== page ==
Senate campaign-finance bill beats House version to table

Thursday, January 21, 1999

Despite the ongoing Clinton impeachment trial in the Senate, the two sponsors of last session's leading campaign-finance reform bill quietly introduced the same measure yesterday.

Sens. John McCain, R-Ariz., and Russell Feingold, D-Wis., submitted their bill — the Bipartisan Campaign Reform Act of 1999 — in the hopes that Congress would ban soft-money contributions, enact stronger disclosure requirements and tighten restrictions on corporate and union spending during elections.

“While my colleagues may argue about the details of campaign finance reform, the fact remains that the chase for money has replaced the battle of ideas in politics today,” McCain said in a statement sent to the First Amendment Center. “I am hopeful that the public's growing dissatisfaction will spur the Senate to pass meaningful legislation that will change the way campaigns are financed and restore the country's faith in government.”

Last session, the McCain-Feingold bill faced debate three separate times, falling to a Senate filibuster each time. Last September, supporters could not force a vote on the issue even though as many as 52 senators said they supported the measure.

The latest McCain-Feingold bill beat a mirror House version to the table. Reps. Christopher Shays, R-Conn., and Martin Meehan, D-Mass., had announced plans to introduce their bill this week, but as of this morning had not done so.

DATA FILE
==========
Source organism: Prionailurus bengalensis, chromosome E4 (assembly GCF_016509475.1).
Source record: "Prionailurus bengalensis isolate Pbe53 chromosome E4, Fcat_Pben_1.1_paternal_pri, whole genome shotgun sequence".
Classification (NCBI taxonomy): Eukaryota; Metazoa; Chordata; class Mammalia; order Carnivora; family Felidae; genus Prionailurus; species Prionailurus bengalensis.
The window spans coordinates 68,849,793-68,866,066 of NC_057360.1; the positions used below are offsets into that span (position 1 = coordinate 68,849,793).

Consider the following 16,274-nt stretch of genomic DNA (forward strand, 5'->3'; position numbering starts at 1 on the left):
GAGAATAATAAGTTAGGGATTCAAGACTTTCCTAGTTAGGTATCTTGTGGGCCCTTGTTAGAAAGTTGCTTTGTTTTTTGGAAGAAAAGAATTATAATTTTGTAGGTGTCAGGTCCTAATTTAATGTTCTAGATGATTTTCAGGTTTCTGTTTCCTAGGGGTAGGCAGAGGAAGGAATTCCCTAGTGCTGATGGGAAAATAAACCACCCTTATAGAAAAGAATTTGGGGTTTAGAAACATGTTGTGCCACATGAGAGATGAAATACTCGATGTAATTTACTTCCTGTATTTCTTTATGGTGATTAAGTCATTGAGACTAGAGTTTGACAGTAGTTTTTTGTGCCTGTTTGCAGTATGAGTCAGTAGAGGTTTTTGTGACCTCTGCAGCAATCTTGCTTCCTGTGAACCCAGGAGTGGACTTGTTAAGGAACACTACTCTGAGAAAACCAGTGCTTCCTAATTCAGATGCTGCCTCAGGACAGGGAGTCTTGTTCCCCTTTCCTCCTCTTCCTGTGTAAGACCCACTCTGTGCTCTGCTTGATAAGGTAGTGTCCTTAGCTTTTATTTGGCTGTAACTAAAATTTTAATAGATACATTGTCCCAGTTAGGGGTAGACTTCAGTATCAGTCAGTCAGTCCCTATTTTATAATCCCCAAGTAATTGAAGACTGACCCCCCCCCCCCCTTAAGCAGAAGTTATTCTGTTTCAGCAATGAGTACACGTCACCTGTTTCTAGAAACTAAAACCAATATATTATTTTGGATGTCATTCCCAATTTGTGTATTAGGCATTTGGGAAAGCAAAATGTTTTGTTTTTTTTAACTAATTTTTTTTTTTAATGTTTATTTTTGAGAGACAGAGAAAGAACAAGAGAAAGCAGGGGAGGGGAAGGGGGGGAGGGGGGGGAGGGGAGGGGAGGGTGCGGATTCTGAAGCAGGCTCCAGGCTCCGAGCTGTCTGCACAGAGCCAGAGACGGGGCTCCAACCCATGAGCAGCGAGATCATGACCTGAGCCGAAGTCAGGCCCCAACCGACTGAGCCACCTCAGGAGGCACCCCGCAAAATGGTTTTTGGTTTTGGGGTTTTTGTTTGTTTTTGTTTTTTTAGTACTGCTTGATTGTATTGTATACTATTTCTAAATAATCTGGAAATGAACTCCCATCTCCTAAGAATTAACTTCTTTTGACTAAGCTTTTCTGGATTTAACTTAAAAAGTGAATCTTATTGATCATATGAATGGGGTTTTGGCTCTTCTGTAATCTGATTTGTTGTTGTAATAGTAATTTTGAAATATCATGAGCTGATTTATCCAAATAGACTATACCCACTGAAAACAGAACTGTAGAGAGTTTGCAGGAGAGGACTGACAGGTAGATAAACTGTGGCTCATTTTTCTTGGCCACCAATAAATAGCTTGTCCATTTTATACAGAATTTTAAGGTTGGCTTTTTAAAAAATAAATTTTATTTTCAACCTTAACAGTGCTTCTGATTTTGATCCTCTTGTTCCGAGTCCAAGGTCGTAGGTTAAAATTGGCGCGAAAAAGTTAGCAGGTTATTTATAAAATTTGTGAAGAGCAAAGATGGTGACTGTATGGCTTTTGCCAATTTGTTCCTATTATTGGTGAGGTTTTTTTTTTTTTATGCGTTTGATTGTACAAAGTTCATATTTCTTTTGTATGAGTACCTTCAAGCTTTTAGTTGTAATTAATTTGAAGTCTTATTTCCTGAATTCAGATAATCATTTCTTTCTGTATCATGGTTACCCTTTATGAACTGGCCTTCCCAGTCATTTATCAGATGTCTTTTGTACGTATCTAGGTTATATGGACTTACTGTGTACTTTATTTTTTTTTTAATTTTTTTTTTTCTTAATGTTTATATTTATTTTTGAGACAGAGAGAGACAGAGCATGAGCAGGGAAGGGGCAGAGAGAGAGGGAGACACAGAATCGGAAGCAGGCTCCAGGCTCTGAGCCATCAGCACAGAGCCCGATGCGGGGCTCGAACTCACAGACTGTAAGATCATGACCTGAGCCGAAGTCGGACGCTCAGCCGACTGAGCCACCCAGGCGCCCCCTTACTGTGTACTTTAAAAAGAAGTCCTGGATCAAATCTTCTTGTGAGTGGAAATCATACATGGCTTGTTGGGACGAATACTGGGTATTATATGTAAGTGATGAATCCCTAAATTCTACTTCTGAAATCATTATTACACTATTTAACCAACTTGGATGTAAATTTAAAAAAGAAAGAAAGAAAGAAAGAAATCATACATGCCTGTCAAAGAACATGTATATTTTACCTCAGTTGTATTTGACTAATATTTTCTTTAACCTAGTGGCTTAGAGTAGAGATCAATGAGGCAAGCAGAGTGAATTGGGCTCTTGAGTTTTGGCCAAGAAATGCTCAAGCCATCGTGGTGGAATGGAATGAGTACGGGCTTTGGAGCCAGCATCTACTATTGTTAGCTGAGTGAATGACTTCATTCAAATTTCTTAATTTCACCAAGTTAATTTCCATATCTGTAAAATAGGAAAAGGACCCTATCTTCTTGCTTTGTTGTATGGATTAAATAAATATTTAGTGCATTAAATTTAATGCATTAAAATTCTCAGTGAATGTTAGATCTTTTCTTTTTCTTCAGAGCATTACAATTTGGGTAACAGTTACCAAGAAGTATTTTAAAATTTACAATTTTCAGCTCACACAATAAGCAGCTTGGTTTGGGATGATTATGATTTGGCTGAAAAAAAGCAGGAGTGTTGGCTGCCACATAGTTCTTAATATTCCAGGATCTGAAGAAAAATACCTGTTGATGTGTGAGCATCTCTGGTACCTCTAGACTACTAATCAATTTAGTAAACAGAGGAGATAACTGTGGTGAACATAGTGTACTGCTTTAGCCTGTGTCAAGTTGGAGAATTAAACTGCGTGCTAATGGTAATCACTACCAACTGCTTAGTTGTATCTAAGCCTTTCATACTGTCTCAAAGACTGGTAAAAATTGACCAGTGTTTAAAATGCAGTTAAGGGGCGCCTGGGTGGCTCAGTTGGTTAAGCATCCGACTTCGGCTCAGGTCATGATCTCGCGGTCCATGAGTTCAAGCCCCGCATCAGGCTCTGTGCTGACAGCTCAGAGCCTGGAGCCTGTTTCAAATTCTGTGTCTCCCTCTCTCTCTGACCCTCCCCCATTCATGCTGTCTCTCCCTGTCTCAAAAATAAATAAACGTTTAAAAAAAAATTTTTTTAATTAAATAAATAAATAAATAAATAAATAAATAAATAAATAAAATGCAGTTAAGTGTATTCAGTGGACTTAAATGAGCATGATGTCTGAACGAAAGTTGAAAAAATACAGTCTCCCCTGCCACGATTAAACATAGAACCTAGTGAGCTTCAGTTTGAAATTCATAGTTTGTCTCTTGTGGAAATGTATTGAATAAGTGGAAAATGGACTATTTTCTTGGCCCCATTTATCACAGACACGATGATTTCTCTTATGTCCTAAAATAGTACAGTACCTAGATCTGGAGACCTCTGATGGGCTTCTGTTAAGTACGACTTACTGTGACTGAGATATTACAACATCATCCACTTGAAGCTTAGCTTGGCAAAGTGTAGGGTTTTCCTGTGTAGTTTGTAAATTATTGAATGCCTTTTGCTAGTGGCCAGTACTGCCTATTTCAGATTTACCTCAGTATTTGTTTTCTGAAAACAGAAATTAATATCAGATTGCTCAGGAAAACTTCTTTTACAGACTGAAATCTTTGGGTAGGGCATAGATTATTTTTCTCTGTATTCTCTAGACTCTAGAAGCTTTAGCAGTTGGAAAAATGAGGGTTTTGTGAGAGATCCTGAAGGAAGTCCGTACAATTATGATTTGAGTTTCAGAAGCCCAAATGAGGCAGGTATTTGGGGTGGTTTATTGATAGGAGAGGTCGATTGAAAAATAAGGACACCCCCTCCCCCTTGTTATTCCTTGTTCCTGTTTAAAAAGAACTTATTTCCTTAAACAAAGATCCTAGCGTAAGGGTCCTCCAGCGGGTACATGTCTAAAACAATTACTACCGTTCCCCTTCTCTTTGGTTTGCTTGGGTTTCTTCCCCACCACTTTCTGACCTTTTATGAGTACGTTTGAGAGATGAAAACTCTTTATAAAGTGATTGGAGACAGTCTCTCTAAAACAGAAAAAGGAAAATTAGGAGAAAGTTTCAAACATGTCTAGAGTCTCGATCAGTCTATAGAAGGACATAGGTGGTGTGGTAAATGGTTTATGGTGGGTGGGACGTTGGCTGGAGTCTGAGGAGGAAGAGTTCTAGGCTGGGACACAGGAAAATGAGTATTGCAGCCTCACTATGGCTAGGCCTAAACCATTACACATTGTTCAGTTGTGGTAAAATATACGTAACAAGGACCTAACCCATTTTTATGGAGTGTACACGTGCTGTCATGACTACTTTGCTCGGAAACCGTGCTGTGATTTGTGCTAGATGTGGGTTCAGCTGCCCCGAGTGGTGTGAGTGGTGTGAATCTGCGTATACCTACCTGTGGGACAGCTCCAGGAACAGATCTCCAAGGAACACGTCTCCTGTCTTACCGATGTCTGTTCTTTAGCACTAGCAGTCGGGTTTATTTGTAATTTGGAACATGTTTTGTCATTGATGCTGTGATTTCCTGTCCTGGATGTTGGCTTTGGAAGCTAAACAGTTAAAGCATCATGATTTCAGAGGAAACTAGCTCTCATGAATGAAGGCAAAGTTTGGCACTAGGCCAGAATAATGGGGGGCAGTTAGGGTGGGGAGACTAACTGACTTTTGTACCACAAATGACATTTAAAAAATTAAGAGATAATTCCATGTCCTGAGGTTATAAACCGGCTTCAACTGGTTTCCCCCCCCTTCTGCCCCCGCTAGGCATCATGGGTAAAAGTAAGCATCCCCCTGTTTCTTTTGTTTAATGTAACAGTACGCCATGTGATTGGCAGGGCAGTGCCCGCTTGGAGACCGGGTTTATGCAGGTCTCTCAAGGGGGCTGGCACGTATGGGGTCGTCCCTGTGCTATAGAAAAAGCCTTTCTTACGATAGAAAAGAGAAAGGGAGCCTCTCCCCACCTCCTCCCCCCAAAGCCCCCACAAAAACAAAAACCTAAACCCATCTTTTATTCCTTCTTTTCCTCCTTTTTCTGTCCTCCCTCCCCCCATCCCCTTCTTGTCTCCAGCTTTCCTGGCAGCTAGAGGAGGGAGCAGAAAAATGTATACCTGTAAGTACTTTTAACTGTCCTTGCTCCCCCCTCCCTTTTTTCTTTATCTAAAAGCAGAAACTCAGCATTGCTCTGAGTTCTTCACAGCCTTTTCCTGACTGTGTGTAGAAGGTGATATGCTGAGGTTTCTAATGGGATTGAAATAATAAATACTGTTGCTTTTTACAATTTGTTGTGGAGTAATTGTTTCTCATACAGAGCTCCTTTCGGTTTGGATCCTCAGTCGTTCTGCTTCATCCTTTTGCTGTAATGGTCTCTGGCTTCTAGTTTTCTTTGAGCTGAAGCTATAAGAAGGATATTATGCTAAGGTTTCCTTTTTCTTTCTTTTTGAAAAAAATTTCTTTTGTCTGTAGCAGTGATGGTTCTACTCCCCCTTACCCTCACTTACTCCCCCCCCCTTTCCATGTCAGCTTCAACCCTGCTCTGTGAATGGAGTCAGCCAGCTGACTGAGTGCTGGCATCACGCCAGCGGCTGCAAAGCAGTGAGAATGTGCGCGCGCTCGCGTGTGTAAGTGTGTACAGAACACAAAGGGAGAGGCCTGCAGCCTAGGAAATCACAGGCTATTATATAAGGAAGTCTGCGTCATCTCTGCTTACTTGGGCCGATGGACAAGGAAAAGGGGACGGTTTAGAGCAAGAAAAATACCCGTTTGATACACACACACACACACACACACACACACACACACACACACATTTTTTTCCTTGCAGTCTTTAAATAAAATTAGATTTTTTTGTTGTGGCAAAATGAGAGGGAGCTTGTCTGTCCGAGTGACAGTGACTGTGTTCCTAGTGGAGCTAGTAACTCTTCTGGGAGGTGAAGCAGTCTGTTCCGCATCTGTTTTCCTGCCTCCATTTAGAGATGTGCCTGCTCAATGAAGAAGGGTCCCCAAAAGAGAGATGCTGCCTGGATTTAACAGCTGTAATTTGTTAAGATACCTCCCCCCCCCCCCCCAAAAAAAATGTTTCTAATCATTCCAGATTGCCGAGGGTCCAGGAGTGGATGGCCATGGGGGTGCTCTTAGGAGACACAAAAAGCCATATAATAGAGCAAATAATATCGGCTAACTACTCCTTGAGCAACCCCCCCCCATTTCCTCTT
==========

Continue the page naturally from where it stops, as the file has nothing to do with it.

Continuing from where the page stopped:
Reform supporters in the House had much more success last session. Despite an effort by the GOP leadership to block consideration of the Shays-Meehan bill, the House eventually approved it last August by a 252-179 vote.

Opponents to the campaign-finance bills say such reform violates the First Amendment. They argue that the Supreme Court, with its 1976 decision in Buckley v. Valeo, found that campaign-spending restrictions impede free speech.

GOP leaders, in particular, say the real focus of reform efforts should be on investigating alleged Democratic violations of current law in the 1996 presidential campaign.

But those supporting the Shays-Meehan bill in the House and McCain-Feingold bill in the Senate say the measures don't restrict anyone's free-speech rights. Instead, they say the bills restrict what they call the corruptive nature of uncontrolled campaign contributions.

Last year, McCain and Feingold submitted a statement from 126 First Amendment scholars who agreed that a soft-money ban was constitutional.

Provisions of the McCain-Feingold bill include:

  • A ban on all contributions to national political parties from corporations, labor unions and individuals for the purpose of party-building or get-out-the-vote exercises. This “soft money” restriction prohibits federal parties from spending such money on campaign advertising.
  • An increase in the amount individuals may contribute to state parties for use in federal elections from $5,000 to $10,000, and an increase in annual aggregate donations to federal candidates and political parties from $25,000 to $30,000.
  • Restrictions on corporate and union campaign advertising that avoids direct support or opposition of a particular candidate.
  • A requirement for unions to notify non-union members that they are entitled to have their agency fees reduced by an amount equal to the portion of fees used for political purposes.
  • More disclosure requirements including lower reporting thresholds and electronic filing.

Feingold said his bill has a particularly strong chance for passage this year because of bipartisan support in both houses.

“Our bill is balanced and bipartisan,” Feingold said in a statement. “Moreover, it is the right thing to do. We must act now before fundraising for the 2000 presidential election leads to abuses that will make the scandals of 1996 pale in comparison.”